Rapid warming in Midwest could wreak havoc on pipes, roadways

DETROIT (AP) — Much of the Midwest was preparing for a rapid thaw after this week's polar vortex sent wind chill temperatures plummeting below minus-50 in some places. But the transition to warmer conditions threatens a new set of problems.

Ruptured water mains, leaky pipes and gutters, an influx of potholes and flooding of roads and bridges are among the potential repercussions of such a sudden temperature swing.

WATER MAIN BREAKS

Two dozen busted water mains were being patched Wednesday in Detroit, and that number grew to 44 on Thursday. But with temperatures pushing 50 degrees expected soon, there could be far more.

Palencia Mobley, deputy director and chief engineer for the Detroit Water and Sewerage Department, said the primary culprit is the contraction and expansion of the soil around the water mains.

"It's making the ground shift, which is making the pipes shift," she added. "They sag and they don't have the integrity as before."

DAMAGE INSIDE HOMES

Inside homes and businesses, there was a threat the changing conditions could cause pipes to break or roofs to leak.

Often a sudden thaw forces water rapidly through the pipe, or to a faucet closed by expanding ice.

"I have gotten more calls on frozen pipes today than in the previous three years I've been here combined," said Cathy Lombard of Barnes Plumbing in Minneapolis.

Leaking also is a frequent byproduct of massive temperature swings.

Prior to the cold snap, several inches of snow fell across many parts of the Midwest. The sun or warm air up from attics melted some snow on pitched roofs, but the low temperatures caused the runoff to freeze before it was able to leak or drain from gutters.

The ice formed a barrier. When remaining snow on roofs melts, the water can leak into attics and down interior walls.

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Freezing weather caused by polar vortex
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Freezing weather caused by polar vortex
Metra trains go in and out of the Western Avenue Station in subzero temperatures on Tuesday, Jan. 29, 2019 in Chicago. This is the busiest station with over 300 trains passing through here on weekdays. The tracks are heated with gas-fired switch heaters that help prevent switching problems in extreme weather. Metra spokesperson Meg Reile said, 'They are like giant gas grills.' (Stacey Wescott/Chicago Tribune/TNS via Getty Images)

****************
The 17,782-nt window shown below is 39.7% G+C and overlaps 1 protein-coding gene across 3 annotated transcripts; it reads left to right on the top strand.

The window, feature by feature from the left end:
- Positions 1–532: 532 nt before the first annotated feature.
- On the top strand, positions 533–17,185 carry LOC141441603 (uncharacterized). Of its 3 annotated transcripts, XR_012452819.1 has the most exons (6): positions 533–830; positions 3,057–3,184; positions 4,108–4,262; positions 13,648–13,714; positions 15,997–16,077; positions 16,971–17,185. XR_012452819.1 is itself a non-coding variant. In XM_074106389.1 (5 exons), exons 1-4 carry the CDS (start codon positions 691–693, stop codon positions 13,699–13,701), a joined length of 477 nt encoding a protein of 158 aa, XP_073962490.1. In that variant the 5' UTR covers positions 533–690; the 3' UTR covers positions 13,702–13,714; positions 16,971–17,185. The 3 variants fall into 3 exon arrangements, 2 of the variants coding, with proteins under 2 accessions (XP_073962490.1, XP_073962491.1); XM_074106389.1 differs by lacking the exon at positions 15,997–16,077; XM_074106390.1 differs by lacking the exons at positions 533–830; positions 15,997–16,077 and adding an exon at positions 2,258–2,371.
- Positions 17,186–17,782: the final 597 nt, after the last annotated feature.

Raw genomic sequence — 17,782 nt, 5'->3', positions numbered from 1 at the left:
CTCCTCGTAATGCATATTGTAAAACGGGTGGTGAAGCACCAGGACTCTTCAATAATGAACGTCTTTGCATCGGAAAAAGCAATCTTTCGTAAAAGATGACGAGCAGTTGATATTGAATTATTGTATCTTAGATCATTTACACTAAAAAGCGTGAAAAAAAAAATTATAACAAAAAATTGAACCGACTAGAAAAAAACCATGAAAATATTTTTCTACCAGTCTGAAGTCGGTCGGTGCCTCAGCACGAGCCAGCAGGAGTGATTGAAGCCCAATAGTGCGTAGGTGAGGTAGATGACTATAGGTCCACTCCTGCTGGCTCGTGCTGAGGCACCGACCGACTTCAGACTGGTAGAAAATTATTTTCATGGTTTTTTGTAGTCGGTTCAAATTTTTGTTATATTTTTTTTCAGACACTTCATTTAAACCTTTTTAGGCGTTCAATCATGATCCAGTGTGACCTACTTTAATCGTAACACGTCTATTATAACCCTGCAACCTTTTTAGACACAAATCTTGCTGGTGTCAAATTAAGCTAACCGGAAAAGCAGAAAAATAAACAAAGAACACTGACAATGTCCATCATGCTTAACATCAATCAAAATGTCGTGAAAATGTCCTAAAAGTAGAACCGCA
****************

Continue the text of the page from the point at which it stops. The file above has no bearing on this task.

A pedestrian stops to take a photo by Chicago River, as bitter cold phenomenon called the polar vortex has descended on much of the central and eastern United States, in Chicago, Illinois.
The city skyline is seen from the North Avenue Beach at Lake Michigan, as bitter cold phenomenon called the polar vortex has descended on much of the central and eastern United States, in Chicago, Illinois.
Workers help clear the parking lot at Monocacy commuter rail and bus station January 29, 2019 in Frederick, Maryland.
Commuters wait for the bus on South Pinckney Street in downtown Madison, Wis. as extreme temperatures hit the region.
Commuters drive into downtown Madison, Wis. on East Washington Ave. as extreme temperatures hit the region. 
A man and woman brave the elements during a polar vortex on as they prepare to cross the corner of Main Street and Salem Avenue in Carbondale, Pa.
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HEADACHES FOR DRIVERS

Above ground, Midwest freeze-thaw cycles also mean potholes on streets, roads, freeways and bridges. They form when melting snow or rain gets into tiny cracks in the pavement and the base beneath it.

The water freezes when temperatures drop and expands before melting. Repeated cycles weaken pavement which eventually crumbles under the weight of passing vehicles.

"Maintenance supervisors across the state are taking inventory now of the most likely places for pavement breakups as the rain and thaw approaches," said Jeff Cranson, Michigan Transportation Department spokesman. "They are planning for filling and patching."

On Wednesday, AAA Michigan was getting swamped with dead battery and flat tire calls. By Thursday, it was damage to vehicles due to motorists slamming into potholes that weren't there the day before.

"First there was snow. Then, record-setting low temperatures. Now, we have the warming coming," said Nancy Cain, spokeswoman for the Dearborn-based auto club.

FLOODING

Officials in many communities hit by the deep freeze were watching for potential flooding that can result after rivers freeze over, causing water to back up behind big chunks of ice. That could be exacerbated when the ice begins the thaw and piles up.

A bridge in the western Michigan community of Newaygo, about 40 miles north of Grand Rapids, was closed because of flooding from a 17-mile-long ice jam on the Muskegon River. Authorities say the river is already above flood stage and warn residents that it could overtop with warmer temperatures and rain forecast for the coming days.

Residents along the Kankakee River in northeastern Illinois are watching warily as huge chunks of ice are pushed onto shore. And in Niagara Falls, New York, Mayor Paul Dyster said emergency and public works officials are monitoring the river carefully because of high water and the potential for ice jams that could flood Cayuga Island.

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